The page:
Kim Richter is the Liberal candidate for Langley-Aldergrove. (Special to Langley Advance Times)

Kim Richter is the Liberal candidate for Langley-Aldergrove. (Special to Langley Advance Times)

Federal Election 2021

LANGLEY-ALDERGROVE: Kim Richter looks to move into federal arena

Each candidate was invited to provide a brief biography and answers to five key election questions


Age: 65

Have you held office in past? If so, please specify: Seven consecutive terms as a councillor on Langley Township council (1999 to present)

Bio: Since 1993, Kim Richter has been a full-time business management instructor at Kwantlen Polytechnic University (KPU). Kim has also been elected as a Langley Township councillor for seven consecutive terms. She became a Metro Vancouver Regional board director in 2018.

Kim has a strong track record of serving her community along with deep roots in it. She was an elected faculty governor (KPU board), LMH hospital trustee, chair (South Fraser regional health board), chair (Langley’s community health council), director (Langley Family Services), manager (Girls Soccer), and founding president (North Otter Performing Arts Association), to name just a few.

Kim has three degrees: a bachelor of art, bachelor of science and a masters in health administration from the University of Ottawa. She previously was a health care management consultant and a small business owner.

Kim and her husband, Bob, raised three amazing children in Langley Township. They have lived in Langley for 35 years.

Facebook: @kim.richter.for.langley

Twitter: @KimAnneRichter


Instagram: @Kim.Anne.Richter

Telephone : 778-979-0839



Each candidate for the Sept. 20, 2021 federal election has been provided with these five (5) questions, along with the following instructions.

To help voters make their choice on election day, the Langley Advance Times is asking local candidates a series of questions on issues of importance.

Each question MUST be answered: yes (Y), no (N), or (D) Don’t Know. This is not meant to make things difficult. But reality is that if you’re in the House you’d have to vote yes, no, or abstain. The bonus is that each candidate can expand on ANY or ALL of our questions with answers of up to 200 words each that will appear online.

Please note, that due to space limitations, only one of your answers will be included in the print edition of the Langley Advance Times on Sept. 16. You get to pick which one. So, you must CLEARLY indicate which expanded answer you want to see published in print. If you don’t specify, we will choose.

1. Would you support a federal vehicle tax based on CO2 emissions?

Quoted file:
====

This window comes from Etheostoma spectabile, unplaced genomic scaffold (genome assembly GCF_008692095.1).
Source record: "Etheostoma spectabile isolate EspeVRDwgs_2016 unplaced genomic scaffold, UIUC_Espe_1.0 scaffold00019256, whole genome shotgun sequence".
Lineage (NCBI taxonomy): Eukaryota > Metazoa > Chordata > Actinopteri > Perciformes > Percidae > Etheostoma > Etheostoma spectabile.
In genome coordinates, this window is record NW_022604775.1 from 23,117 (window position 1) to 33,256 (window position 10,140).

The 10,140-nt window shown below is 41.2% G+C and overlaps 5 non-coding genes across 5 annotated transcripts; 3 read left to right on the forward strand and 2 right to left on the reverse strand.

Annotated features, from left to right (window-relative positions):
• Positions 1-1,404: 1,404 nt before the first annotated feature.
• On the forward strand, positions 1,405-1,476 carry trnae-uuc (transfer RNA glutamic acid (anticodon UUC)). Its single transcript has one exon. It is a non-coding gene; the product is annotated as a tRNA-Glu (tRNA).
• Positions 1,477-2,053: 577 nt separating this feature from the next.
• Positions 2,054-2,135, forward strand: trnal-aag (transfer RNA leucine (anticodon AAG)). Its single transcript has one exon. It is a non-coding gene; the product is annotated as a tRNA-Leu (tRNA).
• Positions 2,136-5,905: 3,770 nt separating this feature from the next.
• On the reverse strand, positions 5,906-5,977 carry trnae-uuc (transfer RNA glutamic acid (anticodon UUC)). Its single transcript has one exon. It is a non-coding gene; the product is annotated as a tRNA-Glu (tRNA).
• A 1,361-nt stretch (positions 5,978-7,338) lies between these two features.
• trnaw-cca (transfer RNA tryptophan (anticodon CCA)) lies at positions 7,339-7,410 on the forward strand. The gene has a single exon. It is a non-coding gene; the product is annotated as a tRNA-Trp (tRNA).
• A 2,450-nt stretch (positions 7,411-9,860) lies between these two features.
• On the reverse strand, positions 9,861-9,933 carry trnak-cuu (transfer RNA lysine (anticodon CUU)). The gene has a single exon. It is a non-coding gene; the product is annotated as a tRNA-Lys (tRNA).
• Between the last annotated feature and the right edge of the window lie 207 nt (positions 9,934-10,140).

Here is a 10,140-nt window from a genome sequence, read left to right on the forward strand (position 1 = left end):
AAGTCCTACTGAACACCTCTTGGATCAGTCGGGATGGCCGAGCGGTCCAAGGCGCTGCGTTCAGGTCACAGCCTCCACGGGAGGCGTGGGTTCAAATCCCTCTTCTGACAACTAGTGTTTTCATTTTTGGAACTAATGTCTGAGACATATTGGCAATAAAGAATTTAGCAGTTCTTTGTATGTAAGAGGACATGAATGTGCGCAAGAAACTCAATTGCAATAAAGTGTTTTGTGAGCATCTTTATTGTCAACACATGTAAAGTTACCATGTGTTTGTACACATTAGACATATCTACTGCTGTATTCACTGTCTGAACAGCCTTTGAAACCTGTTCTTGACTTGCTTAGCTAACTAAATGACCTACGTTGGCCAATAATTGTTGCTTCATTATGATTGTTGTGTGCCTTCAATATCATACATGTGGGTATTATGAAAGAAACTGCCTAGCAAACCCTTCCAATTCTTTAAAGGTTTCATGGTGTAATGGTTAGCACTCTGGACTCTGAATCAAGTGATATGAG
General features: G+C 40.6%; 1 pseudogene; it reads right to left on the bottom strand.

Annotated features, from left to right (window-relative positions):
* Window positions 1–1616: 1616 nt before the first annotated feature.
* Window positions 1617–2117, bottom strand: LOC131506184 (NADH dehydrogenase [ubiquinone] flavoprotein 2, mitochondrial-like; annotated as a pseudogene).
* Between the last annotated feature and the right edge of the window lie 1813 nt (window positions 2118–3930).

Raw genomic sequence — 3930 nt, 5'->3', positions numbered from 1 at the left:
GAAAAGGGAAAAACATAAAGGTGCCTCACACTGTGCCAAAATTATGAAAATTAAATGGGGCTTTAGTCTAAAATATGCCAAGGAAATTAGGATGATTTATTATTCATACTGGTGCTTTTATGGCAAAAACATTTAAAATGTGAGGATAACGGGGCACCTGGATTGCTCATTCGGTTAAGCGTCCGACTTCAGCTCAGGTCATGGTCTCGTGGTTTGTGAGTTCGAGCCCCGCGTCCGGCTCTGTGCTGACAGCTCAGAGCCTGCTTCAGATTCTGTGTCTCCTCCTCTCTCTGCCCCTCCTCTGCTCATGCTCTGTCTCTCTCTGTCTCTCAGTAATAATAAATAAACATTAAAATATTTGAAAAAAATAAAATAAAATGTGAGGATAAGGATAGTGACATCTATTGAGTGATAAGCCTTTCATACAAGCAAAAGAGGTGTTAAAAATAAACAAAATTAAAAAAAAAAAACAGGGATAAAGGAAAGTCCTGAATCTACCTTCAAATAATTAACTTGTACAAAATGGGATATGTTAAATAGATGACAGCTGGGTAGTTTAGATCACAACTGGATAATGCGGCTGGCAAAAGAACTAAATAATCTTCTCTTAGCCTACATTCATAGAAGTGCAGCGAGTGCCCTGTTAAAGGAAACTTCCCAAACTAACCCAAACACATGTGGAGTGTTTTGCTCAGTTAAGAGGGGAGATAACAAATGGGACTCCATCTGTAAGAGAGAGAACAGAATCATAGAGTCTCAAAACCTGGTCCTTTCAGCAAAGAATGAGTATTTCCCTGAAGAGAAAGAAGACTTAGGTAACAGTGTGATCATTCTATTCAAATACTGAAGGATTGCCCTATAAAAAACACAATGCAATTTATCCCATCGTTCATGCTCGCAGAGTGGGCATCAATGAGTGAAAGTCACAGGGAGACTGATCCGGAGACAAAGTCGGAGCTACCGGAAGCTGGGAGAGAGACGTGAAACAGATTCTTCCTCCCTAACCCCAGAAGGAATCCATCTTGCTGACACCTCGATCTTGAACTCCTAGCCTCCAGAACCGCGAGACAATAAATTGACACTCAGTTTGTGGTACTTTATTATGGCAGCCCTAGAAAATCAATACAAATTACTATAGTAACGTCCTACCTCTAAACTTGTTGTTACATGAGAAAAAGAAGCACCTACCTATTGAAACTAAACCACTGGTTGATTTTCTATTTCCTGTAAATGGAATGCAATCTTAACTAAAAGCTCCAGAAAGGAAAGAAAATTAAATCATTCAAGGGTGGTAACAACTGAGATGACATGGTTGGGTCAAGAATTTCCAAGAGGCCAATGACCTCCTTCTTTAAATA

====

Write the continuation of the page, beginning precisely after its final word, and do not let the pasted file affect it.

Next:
Richter: “Yes”

2. Does your party have a plan to fill the many staff vacancies in the RCMP?

Richter: “Don’t know”

3. Would you support the federal government cancelling the Trans Mountain pipeline expansion to fight climate change?

Richter: “Yes. The decision to purchase a pipeline was not one that I supported, but then I was not part of the federal government that made this decision, nor privy to the national perspectives and economic realities behind it.

Climate change is real. If this past summer in B.C. has not convinced you, then nothing will.

The recent IPCC Report demonstrates how climate change is accelerating faster than predicted. Urgent action is needed now to protect the future of our shared planet, our children, and our grandchildren.

We need to get off the fossil fuel diet as quickly as possible. It’s killing us.

I support rapid transit to Langley and the Fraser Valley. I also support all the key planks in the Liberal Platform for a cleaner, greener future. These include:

• Create green jobs in communities across Canada and across sectors.

• Cut pollution in heavy industry; make sure the oil and gas sector is net-zero by 2050.

• Boost clean and renewable power.

• End plastic waste by 2030.

• Protect more of our nature by creating ten new national parks.

Endorsed by former BC Green Party leader, Andrew Weaver (see, the Liberal’s Climate Action Plan is strong, realistic, and critical for the future.”

4. Should Ottawa provide cash incentives to parents for fully vaccinating children, including vaccination against COVID, flu, measles, etc.?

Richter: “No”

5. Given our inability to make vaccines at the start of the pandemic, should Ottawa double its investment in research, science, and tech startups?

Richter: “Yes”


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